Gary Foreman is the editor of The Dollar Stretcher.com - a website devoted to helping people "live better...for less". This post originally appeared in Financial Independence. FI is a daily message designed to help people take control of their financial lives. To find out more check out the Financial Independence page.

  • Financial Drift

    Have you ever been driving down the road and been distracted by something on the roadside? If you look in that direction for more than a second, you'll find that the car is drifting in that direction. In effect you're steering towards what you're looking at on a subconscious level.

    The same thing is true of goals. Part of the reason that goals work is that they stay on your mind and almost pull you towards your destination. So, knowing that, it's a good idea to keep your goal in mind. One way to do that is to write the goal down on a slip of paper and stick it in your pocket or purse. Then pull it out a few times during the day and read it. Just that simple act will increase the probability of reaching your goal.

    Oh, and if you haven't gone public with your goal you can do that in The Dollar Stretcher Community.

     

    Keep on Stretching those Dollars!

    Gary


  • Introducing "Financial Independence"

    Hello to all my Frugal Friends!

    For awhile I've been hinting that we were working on something new. Now it's time to open the curtains and let everyone get a good look.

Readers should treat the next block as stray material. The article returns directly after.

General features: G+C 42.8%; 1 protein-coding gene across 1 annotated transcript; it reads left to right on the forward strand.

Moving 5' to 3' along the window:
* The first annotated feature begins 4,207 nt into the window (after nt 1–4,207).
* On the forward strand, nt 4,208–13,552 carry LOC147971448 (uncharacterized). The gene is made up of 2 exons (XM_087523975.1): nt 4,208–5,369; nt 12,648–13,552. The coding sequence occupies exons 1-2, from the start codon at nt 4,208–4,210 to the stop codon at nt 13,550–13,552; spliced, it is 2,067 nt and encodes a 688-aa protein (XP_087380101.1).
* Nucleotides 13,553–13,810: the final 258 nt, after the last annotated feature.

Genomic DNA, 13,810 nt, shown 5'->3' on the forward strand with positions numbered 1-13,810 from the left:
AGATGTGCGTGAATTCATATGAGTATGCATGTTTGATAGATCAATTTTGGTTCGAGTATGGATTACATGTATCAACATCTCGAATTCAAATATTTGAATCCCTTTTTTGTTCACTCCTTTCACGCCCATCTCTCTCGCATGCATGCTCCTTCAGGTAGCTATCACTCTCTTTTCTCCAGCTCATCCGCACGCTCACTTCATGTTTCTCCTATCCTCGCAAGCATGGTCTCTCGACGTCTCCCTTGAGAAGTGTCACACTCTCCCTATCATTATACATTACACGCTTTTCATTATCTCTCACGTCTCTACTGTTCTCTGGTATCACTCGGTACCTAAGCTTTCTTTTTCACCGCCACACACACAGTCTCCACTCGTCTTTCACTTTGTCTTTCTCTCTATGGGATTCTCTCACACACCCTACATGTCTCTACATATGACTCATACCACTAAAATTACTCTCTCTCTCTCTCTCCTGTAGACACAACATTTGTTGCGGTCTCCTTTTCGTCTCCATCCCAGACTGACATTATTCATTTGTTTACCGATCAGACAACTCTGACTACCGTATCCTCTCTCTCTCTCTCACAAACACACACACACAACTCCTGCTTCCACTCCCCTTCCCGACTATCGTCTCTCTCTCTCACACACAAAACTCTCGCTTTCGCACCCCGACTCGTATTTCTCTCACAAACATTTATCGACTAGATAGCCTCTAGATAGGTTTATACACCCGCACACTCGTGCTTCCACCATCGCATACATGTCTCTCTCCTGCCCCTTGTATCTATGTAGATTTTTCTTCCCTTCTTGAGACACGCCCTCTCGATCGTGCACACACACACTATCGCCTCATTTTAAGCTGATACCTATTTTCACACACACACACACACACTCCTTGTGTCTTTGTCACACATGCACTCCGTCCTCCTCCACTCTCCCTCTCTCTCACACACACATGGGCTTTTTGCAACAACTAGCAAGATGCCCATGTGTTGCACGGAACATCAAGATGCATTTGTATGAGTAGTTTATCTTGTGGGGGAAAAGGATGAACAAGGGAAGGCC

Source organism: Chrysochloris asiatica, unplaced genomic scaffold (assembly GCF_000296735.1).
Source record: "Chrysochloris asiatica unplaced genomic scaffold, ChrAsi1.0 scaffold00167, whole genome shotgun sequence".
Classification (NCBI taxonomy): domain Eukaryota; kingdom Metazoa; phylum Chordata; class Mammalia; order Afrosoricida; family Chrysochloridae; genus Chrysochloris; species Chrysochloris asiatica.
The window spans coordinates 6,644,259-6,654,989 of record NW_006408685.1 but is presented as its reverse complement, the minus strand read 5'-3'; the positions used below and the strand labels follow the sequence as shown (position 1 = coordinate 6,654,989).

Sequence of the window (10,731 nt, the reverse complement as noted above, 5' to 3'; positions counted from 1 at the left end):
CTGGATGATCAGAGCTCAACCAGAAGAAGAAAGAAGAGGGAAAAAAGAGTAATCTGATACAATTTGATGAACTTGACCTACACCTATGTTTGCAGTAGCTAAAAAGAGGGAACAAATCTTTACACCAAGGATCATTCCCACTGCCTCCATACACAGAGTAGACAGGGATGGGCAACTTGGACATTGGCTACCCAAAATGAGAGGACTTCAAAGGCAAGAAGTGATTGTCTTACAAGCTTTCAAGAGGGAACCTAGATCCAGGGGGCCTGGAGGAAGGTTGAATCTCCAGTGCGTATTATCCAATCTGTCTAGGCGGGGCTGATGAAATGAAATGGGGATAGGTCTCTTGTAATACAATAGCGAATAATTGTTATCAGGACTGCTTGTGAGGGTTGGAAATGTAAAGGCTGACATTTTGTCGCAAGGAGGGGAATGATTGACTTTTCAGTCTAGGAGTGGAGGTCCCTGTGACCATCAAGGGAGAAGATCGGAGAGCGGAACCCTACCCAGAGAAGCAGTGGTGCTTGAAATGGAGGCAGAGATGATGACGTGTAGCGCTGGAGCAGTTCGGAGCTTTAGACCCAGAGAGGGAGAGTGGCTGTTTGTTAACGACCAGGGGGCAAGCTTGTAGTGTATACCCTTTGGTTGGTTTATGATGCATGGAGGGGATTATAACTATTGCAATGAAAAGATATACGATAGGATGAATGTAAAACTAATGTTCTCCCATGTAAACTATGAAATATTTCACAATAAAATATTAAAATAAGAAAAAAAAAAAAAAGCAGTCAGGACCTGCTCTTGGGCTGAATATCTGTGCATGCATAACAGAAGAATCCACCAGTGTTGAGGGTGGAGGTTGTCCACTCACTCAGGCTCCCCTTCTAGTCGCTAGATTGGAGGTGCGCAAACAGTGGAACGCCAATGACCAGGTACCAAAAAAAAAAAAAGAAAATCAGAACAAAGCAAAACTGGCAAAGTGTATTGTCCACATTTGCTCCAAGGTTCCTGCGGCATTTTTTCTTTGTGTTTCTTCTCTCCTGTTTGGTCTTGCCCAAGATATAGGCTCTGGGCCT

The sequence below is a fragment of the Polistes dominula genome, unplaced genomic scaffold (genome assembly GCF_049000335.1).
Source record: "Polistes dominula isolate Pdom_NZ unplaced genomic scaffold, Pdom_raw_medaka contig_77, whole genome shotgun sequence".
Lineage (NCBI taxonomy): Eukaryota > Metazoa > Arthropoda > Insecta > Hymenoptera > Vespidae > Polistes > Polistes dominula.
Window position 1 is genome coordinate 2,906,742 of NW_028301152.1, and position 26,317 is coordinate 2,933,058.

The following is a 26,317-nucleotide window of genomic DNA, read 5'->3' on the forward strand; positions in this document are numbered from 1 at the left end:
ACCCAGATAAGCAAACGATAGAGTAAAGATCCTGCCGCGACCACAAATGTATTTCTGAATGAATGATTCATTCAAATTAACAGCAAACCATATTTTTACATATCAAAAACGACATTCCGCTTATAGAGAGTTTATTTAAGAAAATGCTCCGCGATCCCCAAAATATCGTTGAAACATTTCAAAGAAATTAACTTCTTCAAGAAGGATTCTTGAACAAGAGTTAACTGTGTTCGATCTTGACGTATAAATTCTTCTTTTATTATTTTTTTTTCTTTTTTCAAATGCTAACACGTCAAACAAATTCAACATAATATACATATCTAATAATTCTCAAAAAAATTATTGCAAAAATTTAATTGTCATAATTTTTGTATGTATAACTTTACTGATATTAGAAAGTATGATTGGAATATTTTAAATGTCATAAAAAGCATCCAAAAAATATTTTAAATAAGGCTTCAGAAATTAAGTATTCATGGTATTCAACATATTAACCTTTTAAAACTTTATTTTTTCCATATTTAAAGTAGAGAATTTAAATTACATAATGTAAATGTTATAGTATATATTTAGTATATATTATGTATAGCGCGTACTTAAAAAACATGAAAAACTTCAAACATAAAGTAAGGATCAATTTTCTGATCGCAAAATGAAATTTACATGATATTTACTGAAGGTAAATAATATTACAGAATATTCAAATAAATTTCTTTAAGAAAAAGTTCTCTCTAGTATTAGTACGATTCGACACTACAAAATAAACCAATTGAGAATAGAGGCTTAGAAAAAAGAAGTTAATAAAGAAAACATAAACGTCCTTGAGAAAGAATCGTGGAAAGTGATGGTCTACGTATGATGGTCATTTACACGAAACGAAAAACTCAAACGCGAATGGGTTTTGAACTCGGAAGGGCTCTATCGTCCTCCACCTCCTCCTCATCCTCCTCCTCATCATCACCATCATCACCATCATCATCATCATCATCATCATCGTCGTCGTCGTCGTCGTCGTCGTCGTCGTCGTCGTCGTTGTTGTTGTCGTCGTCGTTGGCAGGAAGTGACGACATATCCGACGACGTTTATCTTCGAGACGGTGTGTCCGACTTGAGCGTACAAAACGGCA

Let me begin with the background. From the start I felt that The Dollar Stretcher didn't need to remind people to be responsible with their money. That they already knew that and didn't need us to bug them. Our job was to give them the info/tools to go do that job.

    But over the years (we're in our 14th year now) I've seen that model doesn't work for everyone. Guess that's no surprise. We're not all alike. Some people know what they should do and just can't seem to do it. At least not consistently. Something disconnects along the way.

    What I've come to believe is that money is often a symptom or a substitute. It's more than just a way to buy things. Intellectually we know that we should plan our grocery shopping and only buy what's on the list (i.e. nutrition for our family). But, when we get to the store our emotions kick in telling us that we deserve that expensie premium ice cream as a special treat. Many of us succumb to that emotional pressure.

    If you're just buying premium ice cream it's not so bad. But if you're cruising the malls/eBay/QVC regularly, or find yourself buying expensive toys (wide screen tv anyone?), that's something different. And, in either case you are NOT in control of your finances.

    So we're introducing a new short daily email called "Financial Independence" that's designed to help people take control of their money. Nothing too fancy or complicated. We'll try to help you accomplish a number of things:

    • Build money good habits
    • Understand how you relate to money and how that affects your money management style
    • Provide reminders to eliminate the 'I forgots'
    • Share success stories and quotes that will encourage you to success in your financial journey